The FDA Should Approve Drugs Based on Evidence, Not Emotions
From the article:
Unlike many other countries, the United States managed to avoid the thalidomide crisis, thanks to a heroic FDA regulator named Frances Oldham Kelsey. Despite intense pressure from the drug’s manufacturer, Oldham demanded further testing, pointing to inconclusive results about thalidomide’s efficacy in humans and initial evidence that the drug caused nervous system side effects. Six applications for approval were denied, and the subsequent birth of countless deformed babies like Medus vindicated the wisdom of Kelsey’s tenacity. For her efforts, she received the President’s Award for Distinguished Federal Civilian Service from John F. Kennedy in 1962. That same year Congress unanimously passed the landmark Kefauver Harris Amendment, which raised the evidentiary bar for new drug approval.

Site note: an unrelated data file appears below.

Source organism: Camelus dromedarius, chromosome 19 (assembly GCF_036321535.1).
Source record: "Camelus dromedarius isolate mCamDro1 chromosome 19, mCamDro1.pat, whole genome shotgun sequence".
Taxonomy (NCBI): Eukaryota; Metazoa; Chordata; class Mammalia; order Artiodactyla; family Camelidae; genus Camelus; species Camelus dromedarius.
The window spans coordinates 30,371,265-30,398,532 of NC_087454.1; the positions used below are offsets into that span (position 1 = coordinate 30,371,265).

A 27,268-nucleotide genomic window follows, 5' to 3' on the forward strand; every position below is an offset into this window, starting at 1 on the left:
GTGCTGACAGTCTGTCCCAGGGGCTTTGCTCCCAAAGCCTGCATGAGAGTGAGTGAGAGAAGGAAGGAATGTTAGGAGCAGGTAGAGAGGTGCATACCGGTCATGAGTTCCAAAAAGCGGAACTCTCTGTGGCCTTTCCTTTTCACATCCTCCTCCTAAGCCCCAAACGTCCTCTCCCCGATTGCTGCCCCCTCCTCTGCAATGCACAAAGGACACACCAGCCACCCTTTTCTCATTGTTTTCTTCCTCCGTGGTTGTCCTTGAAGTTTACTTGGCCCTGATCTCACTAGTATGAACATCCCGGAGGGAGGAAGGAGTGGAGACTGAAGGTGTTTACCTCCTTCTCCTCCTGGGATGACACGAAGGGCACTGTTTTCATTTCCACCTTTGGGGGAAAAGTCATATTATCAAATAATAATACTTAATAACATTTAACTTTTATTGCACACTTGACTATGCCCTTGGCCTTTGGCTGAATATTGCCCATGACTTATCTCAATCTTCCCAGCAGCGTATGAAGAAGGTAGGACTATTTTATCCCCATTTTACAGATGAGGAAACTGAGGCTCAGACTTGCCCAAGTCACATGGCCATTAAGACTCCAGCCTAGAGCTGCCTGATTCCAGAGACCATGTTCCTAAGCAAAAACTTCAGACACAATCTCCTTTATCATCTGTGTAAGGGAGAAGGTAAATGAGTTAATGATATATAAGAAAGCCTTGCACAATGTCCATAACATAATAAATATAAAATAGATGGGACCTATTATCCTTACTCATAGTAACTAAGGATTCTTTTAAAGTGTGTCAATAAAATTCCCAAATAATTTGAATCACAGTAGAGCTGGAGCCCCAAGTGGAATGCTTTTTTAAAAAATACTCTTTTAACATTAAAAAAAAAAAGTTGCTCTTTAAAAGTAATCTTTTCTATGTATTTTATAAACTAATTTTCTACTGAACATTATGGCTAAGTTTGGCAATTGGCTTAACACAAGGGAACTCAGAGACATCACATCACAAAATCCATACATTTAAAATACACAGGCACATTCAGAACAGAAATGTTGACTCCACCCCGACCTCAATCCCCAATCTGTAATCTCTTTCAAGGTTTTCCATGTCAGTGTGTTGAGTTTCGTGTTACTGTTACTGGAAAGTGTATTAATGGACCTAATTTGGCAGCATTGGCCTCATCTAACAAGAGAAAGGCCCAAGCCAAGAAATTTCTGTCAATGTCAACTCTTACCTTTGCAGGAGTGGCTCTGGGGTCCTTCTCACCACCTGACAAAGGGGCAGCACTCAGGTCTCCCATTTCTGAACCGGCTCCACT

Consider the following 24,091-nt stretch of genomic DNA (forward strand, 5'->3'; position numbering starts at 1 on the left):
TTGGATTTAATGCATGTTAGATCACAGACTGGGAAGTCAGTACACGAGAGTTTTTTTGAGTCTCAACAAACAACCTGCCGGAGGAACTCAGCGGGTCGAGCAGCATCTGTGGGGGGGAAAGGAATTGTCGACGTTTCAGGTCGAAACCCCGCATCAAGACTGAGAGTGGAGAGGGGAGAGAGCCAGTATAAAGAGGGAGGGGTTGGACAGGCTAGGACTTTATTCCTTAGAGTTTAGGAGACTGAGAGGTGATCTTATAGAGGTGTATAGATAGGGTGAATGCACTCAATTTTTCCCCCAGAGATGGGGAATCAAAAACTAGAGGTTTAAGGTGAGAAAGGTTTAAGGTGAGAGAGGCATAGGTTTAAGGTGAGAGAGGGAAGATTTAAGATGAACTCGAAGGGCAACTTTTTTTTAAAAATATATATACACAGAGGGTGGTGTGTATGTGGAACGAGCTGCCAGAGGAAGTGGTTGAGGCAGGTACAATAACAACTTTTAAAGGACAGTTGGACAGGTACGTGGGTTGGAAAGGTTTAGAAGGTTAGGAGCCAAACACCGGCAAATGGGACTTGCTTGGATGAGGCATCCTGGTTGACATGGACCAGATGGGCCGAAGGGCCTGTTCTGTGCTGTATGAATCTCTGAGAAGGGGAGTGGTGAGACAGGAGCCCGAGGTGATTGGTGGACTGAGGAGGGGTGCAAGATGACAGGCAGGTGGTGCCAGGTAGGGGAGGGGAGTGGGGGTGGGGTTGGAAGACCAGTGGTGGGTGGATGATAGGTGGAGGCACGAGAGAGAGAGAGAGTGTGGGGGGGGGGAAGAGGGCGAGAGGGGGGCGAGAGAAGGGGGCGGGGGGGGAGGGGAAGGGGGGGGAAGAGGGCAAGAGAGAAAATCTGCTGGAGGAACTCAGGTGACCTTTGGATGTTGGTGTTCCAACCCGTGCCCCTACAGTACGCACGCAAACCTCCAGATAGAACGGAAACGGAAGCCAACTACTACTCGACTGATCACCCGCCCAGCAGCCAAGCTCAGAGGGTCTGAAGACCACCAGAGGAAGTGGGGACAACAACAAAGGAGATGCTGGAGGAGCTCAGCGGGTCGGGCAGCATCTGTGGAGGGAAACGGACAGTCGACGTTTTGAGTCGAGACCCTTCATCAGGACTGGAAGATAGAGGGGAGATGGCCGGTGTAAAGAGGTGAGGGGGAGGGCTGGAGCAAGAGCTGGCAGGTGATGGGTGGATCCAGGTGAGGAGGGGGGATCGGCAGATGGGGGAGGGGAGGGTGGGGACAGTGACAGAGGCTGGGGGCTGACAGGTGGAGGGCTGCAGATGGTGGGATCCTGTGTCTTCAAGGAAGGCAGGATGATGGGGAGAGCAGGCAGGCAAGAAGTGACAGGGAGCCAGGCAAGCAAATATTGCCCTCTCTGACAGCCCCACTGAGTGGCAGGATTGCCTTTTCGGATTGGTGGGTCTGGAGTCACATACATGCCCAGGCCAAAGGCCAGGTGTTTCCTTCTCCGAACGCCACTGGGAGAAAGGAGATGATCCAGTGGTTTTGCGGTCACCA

“It’s well-known scandals and crises like thalidomide that led to the FDA having the power it has today,” says Rachel Sachs, a law professor at Washington University who specializes in health law, innovation, and patient access. “Perhaps the existence of the FDA is a slight barrier to innovation. But in my view, it’s far more important to prevent unsafe, ineffective drugs from coming to market.”
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